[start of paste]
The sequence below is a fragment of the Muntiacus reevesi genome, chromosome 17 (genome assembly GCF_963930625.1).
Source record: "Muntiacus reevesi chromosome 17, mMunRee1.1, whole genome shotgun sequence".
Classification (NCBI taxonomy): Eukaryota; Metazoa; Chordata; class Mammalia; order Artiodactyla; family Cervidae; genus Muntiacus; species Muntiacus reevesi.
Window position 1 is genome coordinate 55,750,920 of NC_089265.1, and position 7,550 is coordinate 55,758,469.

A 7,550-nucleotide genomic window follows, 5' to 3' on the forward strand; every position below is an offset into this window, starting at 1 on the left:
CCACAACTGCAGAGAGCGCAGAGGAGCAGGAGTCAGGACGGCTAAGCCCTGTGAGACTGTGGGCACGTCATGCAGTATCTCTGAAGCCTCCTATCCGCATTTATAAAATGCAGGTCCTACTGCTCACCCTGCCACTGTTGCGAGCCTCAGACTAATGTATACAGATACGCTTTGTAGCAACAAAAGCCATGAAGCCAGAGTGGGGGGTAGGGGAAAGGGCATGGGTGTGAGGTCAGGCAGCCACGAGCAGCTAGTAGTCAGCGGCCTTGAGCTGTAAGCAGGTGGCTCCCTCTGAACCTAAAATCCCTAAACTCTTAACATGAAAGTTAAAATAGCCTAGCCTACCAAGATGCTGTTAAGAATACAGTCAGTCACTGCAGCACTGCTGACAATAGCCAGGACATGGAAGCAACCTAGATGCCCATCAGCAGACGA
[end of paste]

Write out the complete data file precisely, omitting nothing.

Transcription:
The sequence below is a fragment of the Muntiacus reevesi genome, chromosome 17 (genome assembly GCF_963930625.1).
Source record: "Muntiacus reevesi chromosome 17, mMunRee1.1, whole genome shotgun sequence".
Classification (NCBI taxonomy): Eukaryota; Metazoa; Chordata; class Mammalia; order Artiodactyla; family Cervidae; genus Muntiacus; species Muntiacus reevesi.
Window position 1 is genome coordinate 55,750,920 of NC_089265.1, and position 7,550 is coordinate 55,758,469.

A 7,550-nucleotide genomic window follows, 5' to 3' on the forward strand; every position below is an offset into this window, starting at 1 on the left:
CCACAACTGCAGAGAGCGCAGAGGAGCAGGAGTCAGGACGGCTAAGCCCTGTGAGACTGTGGGCACGTCATGCAGTATCTCTGAAGCCTCCTATCCGCATTTATAAAATGCAGGTCCTACTGCTCACCCTGCCACTGTTGCGAGCCTCAGACTAATGTATACAGATACGCTTTGTAGCAACAAAAGCCATGAAGCCAGAGTGGGGGGTAGGGGAAAGGGCATGGGTGTGAGGTCAGGCAGCCACGAGCAGCTAGTAGTCAGCGGCCTTGAGCTGTAAGCAGGTGGCTCCCTCTGAACCTAAAATCCCTAAACTCTTAACATGAAAGTTAAAATAGCCTAGCCTACCAAGATGCTGTTAAGAATACAGTCAGTCACTGCAGCACTGCTGACAATAGCCAGGACATGGAAGCAACCTAGATGCCCATCAGCAGACGA